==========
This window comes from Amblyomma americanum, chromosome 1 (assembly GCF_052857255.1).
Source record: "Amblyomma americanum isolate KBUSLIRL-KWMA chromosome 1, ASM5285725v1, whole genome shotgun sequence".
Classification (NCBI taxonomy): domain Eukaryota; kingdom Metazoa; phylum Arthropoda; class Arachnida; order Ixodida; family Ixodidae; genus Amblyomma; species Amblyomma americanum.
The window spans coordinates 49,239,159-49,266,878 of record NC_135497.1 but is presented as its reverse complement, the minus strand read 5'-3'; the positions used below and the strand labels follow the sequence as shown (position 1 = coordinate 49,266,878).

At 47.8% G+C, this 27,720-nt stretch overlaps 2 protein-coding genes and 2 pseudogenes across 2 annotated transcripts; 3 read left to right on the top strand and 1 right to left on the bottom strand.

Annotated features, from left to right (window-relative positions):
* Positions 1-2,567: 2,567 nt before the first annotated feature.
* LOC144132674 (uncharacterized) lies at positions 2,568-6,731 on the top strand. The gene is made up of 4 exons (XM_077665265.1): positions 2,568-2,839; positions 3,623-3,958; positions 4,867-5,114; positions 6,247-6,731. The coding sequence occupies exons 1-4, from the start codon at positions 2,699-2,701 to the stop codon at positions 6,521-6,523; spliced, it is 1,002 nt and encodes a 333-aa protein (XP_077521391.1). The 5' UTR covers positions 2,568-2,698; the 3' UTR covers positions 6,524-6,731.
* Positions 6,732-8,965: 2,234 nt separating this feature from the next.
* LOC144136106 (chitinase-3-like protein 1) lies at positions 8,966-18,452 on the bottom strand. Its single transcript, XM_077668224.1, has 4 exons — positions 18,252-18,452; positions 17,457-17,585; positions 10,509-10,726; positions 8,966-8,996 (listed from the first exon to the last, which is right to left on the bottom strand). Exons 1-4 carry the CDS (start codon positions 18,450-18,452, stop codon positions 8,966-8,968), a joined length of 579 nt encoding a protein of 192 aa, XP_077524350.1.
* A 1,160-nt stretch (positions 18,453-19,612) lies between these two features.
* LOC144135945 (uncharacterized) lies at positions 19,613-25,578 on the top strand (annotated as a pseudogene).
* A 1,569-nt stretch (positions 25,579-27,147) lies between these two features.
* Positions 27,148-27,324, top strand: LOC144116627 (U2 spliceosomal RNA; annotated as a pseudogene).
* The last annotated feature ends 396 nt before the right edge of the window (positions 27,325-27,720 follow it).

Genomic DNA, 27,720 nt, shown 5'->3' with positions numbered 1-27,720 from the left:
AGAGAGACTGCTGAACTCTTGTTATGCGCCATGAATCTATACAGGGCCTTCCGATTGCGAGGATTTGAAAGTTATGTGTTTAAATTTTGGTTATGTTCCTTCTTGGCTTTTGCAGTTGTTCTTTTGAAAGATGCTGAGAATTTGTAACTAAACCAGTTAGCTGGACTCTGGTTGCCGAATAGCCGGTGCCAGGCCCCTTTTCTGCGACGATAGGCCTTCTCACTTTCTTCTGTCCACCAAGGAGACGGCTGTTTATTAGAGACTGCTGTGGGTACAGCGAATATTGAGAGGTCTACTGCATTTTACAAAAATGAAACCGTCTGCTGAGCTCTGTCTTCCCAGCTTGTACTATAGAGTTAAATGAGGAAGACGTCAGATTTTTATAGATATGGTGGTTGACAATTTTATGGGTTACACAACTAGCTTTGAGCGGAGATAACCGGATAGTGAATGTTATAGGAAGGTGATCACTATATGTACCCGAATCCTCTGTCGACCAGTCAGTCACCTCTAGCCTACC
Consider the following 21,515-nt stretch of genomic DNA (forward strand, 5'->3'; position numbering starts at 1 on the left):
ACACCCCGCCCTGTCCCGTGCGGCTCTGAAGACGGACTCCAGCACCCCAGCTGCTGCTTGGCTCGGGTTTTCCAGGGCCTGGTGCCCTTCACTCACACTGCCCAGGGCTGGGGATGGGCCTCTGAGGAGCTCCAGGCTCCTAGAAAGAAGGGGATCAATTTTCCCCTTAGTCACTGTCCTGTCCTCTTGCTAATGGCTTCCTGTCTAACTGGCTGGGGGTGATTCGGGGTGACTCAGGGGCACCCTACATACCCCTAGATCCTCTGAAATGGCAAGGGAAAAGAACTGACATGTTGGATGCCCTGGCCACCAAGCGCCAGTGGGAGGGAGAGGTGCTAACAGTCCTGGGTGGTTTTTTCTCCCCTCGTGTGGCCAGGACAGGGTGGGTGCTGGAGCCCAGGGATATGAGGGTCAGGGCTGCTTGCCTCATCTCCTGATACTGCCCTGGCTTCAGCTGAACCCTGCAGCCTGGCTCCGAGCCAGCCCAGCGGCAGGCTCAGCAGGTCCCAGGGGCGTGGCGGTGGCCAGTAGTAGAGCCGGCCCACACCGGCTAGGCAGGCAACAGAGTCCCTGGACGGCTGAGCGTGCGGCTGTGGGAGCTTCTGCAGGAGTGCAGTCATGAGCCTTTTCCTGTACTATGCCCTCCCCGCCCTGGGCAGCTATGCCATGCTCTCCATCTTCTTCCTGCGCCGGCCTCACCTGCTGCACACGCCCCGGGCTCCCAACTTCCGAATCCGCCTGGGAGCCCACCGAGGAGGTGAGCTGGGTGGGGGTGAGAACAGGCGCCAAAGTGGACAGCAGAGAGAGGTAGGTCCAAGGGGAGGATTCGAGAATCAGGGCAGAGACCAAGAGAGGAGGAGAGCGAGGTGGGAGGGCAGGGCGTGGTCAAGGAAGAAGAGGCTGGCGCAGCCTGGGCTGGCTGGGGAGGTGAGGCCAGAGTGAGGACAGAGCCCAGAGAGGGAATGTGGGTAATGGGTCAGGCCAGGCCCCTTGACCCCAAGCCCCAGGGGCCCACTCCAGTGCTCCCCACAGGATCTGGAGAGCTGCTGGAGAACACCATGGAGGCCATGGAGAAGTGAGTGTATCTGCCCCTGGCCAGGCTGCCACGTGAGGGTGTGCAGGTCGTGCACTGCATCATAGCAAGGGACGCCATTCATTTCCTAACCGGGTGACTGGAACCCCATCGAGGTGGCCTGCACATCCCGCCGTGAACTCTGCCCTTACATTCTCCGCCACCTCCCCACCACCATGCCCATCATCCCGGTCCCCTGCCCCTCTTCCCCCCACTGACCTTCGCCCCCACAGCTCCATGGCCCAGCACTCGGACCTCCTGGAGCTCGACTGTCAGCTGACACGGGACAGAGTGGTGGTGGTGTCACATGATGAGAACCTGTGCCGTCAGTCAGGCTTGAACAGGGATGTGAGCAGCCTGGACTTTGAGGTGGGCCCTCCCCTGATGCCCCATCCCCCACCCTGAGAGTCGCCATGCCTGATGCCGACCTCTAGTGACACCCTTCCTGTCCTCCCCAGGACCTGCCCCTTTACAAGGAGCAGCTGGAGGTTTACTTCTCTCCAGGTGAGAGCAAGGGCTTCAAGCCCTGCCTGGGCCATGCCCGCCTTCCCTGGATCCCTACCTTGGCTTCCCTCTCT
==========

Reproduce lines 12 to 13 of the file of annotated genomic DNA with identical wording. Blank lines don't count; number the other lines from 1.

* LOC144135945 (uncharacterized) lies at positions 19,613-25,578 on the top strand (annotated as a pseudogene).
* A 1,569-nt stretch (positions 25,579-27,147) lies between these two features.